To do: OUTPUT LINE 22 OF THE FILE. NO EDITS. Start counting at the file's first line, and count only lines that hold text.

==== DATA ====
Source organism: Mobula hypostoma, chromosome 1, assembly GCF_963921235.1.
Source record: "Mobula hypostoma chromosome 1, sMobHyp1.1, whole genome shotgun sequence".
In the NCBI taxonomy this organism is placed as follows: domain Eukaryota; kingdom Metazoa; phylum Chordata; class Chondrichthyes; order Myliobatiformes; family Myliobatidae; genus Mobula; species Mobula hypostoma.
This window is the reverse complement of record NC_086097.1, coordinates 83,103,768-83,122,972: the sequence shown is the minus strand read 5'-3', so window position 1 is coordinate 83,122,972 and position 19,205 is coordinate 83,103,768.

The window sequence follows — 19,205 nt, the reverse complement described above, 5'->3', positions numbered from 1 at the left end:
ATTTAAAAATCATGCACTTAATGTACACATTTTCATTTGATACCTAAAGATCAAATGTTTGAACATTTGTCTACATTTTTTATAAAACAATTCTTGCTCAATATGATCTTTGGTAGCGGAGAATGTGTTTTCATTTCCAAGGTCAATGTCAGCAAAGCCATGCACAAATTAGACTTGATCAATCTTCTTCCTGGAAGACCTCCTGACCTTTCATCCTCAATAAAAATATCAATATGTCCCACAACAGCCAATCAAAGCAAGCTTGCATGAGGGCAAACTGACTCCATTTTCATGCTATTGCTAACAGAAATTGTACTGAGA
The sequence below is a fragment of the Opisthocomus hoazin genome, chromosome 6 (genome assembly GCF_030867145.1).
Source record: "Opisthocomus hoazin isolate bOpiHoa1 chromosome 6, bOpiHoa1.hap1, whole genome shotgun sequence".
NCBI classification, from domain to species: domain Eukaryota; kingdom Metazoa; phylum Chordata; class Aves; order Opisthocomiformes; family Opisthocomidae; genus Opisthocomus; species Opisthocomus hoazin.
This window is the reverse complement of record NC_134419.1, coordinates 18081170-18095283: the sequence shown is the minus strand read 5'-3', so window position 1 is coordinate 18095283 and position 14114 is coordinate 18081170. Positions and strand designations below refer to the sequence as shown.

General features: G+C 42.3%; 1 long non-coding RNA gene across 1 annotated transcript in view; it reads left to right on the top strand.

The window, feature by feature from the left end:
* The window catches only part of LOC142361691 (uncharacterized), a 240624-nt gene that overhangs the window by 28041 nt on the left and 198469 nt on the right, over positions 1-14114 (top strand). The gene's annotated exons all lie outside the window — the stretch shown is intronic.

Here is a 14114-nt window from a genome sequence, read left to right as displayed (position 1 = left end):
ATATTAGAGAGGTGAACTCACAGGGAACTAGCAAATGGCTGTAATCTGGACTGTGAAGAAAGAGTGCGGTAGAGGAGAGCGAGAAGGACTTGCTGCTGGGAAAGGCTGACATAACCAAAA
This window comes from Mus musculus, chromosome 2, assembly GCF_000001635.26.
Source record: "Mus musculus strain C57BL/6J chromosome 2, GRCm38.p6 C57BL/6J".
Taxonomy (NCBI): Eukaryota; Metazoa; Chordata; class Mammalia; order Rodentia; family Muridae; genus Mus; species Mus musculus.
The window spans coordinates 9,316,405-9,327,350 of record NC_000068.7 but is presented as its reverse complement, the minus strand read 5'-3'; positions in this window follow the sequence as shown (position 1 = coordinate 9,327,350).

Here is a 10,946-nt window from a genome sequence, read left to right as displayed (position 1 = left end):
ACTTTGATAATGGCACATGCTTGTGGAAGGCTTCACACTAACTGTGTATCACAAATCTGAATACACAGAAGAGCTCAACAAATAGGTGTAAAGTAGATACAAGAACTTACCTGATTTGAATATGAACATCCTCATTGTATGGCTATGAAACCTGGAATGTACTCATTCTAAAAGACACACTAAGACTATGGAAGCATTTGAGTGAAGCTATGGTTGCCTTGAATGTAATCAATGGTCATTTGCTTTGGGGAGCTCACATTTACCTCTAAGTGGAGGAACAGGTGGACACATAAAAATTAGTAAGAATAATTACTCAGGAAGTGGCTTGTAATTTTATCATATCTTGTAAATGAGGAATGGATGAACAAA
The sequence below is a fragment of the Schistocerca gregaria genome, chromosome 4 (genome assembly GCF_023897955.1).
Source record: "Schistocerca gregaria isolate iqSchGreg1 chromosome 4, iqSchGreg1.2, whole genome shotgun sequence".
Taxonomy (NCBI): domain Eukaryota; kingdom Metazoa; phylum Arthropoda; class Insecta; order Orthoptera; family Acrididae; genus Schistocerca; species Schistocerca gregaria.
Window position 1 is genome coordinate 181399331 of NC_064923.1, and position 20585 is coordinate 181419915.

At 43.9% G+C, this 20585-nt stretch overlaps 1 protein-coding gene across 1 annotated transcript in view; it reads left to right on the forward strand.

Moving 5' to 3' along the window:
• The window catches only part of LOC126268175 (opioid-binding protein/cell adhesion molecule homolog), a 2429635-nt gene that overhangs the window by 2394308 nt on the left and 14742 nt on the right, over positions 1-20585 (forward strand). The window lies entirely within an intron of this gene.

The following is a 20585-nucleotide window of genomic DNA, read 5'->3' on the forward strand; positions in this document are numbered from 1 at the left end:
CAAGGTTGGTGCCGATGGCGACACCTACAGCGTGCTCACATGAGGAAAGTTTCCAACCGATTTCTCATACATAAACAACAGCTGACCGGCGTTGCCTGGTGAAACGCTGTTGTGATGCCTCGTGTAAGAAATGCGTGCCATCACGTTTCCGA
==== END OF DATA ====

The sequence below is a fragment of the Schistocerca gregaria genome, chromosome 4 (genome assembly GCF_023897955.1).